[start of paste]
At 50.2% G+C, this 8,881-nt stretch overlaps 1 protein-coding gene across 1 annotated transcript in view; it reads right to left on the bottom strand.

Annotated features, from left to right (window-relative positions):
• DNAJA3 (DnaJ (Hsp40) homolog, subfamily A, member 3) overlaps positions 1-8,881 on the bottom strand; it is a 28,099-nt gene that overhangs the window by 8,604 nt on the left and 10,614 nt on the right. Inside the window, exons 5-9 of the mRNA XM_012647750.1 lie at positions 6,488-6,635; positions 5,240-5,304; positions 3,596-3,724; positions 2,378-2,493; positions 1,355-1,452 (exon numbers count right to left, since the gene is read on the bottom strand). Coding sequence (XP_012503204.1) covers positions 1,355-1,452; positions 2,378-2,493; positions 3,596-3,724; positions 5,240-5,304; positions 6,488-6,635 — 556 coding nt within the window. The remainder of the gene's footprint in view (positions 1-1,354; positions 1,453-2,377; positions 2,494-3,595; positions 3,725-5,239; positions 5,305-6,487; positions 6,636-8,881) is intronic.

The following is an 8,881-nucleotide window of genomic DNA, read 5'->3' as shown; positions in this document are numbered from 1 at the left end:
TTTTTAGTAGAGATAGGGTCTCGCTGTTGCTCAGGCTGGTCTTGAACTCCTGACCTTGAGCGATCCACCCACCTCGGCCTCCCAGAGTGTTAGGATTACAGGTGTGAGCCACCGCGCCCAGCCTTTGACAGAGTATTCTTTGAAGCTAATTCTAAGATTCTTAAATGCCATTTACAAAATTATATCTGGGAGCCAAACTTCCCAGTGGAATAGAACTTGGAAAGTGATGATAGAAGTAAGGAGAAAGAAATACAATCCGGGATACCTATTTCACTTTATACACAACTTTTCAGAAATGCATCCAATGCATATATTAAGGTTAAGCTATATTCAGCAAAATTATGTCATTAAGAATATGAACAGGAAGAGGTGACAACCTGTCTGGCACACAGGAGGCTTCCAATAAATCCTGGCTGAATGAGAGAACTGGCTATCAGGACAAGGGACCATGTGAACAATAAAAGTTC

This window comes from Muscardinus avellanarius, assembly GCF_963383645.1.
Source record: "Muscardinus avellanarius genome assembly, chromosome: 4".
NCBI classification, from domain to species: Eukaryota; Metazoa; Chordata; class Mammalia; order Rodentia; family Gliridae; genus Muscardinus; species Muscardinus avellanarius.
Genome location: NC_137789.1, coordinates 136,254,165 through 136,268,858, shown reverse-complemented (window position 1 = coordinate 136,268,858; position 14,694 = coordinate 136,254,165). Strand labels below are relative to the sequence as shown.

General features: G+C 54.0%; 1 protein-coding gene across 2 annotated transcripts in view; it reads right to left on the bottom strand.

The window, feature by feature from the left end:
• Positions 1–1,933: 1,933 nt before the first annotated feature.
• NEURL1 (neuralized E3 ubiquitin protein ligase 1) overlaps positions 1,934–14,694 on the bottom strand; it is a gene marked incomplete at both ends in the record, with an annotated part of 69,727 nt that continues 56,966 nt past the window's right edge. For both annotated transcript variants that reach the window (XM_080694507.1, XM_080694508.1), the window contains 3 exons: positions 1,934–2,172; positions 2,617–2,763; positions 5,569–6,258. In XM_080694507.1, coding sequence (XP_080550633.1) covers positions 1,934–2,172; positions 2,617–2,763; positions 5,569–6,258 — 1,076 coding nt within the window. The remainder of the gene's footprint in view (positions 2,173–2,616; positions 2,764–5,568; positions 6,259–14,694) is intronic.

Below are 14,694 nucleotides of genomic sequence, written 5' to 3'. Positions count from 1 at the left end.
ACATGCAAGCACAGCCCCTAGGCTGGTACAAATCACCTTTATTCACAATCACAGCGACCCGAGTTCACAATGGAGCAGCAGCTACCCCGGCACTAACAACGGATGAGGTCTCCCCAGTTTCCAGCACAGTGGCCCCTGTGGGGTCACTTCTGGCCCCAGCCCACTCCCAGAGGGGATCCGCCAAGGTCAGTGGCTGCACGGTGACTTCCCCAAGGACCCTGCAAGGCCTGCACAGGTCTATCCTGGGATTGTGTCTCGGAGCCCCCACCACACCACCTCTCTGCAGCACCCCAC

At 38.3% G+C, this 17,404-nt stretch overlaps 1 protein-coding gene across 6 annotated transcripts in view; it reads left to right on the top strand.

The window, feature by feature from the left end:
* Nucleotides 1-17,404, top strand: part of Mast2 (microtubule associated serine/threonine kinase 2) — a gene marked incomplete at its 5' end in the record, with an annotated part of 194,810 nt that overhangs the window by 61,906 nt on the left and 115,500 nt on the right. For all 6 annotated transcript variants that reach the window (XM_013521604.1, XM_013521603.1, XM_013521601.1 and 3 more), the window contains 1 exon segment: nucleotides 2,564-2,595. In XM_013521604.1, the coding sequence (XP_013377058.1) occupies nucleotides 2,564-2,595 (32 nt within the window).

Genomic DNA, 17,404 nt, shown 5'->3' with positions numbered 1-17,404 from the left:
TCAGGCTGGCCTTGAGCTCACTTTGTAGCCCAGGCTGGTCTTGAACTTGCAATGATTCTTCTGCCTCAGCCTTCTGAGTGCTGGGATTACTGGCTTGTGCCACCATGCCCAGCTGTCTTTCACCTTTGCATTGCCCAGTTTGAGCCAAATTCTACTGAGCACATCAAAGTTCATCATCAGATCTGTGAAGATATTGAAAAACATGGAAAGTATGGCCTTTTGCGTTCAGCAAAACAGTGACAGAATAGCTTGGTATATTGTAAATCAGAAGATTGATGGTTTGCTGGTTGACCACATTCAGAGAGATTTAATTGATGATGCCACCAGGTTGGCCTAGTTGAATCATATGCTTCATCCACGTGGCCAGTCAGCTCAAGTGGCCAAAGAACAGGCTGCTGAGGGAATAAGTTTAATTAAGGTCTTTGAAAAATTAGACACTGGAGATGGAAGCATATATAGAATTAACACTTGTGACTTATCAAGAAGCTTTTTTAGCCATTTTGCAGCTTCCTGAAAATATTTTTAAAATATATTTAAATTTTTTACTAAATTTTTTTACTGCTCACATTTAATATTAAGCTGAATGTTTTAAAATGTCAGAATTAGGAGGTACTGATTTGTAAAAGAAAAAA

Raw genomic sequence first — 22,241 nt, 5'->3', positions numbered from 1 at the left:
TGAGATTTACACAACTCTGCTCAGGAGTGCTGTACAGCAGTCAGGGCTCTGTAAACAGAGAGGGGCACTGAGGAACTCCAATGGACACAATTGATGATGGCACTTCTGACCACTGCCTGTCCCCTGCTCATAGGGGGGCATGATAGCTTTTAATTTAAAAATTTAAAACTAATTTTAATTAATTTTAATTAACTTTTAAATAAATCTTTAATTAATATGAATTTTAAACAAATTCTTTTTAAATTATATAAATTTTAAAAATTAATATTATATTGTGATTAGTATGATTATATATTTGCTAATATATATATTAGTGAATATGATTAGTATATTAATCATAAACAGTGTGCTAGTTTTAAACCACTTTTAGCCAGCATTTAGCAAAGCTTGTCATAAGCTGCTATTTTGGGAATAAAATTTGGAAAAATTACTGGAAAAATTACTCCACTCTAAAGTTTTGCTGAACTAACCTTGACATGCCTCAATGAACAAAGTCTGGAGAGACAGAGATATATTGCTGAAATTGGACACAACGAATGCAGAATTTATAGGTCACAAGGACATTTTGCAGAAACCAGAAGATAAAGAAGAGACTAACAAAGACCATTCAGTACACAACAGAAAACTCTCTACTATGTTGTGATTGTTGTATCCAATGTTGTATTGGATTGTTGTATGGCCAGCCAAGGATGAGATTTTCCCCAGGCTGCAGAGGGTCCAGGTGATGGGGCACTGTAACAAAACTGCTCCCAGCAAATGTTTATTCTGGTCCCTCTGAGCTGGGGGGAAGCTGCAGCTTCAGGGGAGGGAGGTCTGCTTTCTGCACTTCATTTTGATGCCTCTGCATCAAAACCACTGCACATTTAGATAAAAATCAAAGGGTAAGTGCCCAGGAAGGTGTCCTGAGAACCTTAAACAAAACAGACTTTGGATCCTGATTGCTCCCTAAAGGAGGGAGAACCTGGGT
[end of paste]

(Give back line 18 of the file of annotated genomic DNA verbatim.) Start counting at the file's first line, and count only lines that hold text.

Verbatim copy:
* Nucleotides 1-17,404, top strand: part of Mast2 (microtubule associated serine/threonine kinase 2) — a gene marked incomplete at its 5' end in the record, with an annotated part of 194,810 nt that overhangs the window by 61,906 nt on the left and 115,500 nt on the right. For all 6 annotated transcript variants that reach the window (XM_013521604.1, XM_013521603.1, XM_013521601.1 and 3 more), the window contains 1 exon segment: nucleotides 2,564-2,595. In XM_013521604.1, the coding sequence (XP_013377058.1) occupies nucleotides 2,564-2,595 (32 nt within the window).